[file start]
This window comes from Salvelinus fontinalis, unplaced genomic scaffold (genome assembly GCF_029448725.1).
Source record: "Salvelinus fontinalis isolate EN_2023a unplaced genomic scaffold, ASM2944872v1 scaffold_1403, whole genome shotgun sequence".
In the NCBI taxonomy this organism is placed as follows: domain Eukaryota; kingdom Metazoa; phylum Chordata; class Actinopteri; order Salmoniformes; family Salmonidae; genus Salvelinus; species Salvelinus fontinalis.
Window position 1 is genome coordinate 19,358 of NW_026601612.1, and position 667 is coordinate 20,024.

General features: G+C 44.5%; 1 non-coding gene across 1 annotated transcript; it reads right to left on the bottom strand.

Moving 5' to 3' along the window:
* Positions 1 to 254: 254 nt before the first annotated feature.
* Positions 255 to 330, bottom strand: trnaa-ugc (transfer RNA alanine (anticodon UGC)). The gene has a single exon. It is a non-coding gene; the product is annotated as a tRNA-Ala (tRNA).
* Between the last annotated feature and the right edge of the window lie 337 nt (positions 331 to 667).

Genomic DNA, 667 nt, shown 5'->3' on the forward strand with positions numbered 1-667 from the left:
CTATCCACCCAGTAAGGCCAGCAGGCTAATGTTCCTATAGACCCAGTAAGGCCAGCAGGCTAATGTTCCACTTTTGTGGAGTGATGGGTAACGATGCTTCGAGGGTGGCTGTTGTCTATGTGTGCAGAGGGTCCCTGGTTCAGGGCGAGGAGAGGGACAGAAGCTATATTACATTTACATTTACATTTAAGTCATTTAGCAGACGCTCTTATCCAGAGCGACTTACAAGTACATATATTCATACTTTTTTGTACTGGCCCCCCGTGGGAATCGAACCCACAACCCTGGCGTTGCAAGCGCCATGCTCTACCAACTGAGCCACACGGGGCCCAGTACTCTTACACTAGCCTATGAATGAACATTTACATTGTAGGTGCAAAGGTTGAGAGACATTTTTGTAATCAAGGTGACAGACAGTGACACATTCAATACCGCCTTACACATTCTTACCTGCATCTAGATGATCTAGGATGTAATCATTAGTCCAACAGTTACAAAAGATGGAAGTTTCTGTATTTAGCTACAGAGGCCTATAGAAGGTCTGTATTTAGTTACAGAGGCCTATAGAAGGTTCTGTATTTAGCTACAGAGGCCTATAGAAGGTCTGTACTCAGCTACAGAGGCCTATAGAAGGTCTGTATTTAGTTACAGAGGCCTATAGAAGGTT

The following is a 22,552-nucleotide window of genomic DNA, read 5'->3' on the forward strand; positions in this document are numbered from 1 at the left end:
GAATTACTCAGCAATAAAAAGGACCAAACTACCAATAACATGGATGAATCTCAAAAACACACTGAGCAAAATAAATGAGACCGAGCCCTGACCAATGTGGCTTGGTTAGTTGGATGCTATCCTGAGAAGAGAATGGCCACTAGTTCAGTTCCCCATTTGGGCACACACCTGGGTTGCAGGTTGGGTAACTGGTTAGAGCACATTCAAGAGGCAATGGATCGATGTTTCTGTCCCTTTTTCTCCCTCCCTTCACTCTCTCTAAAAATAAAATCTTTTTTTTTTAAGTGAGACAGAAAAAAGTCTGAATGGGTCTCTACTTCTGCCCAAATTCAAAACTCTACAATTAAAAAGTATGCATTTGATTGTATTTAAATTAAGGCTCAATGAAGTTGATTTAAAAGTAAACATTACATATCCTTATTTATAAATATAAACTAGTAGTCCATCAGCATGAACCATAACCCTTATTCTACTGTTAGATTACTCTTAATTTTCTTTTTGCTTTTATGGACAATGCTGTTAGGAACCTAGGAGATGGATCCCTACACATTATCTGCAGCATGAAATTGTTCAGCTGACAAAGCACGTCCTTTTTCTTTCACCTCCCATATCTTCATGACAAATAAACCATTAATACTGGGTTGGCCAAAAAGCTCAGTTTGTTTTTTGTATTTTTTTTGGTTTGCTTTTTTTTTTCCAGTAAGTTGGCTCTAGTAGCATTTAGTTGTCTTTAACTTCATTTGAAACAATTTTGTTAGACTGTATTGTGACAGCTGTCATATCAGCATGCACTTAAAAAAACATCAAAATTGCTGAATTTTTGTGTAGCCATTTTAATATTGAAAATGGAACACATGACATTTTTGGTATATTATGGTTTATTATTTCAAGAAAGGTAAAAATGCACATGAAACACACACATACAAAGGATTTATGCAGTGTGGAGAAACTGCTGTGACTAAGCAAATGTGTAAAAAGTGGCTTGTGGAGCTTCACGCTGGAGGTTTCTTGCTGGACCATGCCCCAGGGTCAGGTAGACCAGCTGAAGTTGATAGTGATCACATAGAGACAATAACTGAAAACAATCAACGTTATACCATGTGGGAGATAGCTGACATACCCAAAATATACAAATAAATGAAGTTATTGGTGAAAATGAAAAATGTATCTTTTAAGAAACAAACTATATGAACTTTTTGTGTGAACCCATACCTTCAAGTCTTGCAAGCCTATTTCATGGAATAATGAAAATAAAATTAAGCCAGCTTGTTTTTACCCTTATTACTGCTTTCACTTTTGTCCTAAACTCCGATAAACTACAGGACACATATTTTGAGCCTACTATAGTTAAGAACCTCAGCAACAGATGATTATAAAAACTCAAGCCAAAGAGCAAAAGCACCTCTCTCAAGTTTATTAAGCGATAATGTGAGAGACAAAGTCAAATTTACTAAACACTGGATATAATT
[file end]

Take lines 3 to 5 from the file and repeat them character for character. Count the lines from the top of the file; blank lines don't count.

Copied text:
In the NCBI taxonomy this organism is placed as follows: domain Eukaryota; kingdom Metazoa; phylum Chordata; class Actinopteri; order Salmoniformes; family Salmonidae; genus Salvelinus; species Salvelinus fontinalis.
Window position 1 is genome coordinate 19,358 of NW_026601612.1, and position 667 is coordinate 20,024.

General features: G+C 44.5%; 1 non-coding gene across 1 annotated transcript; it reads right to left on the bottom strand.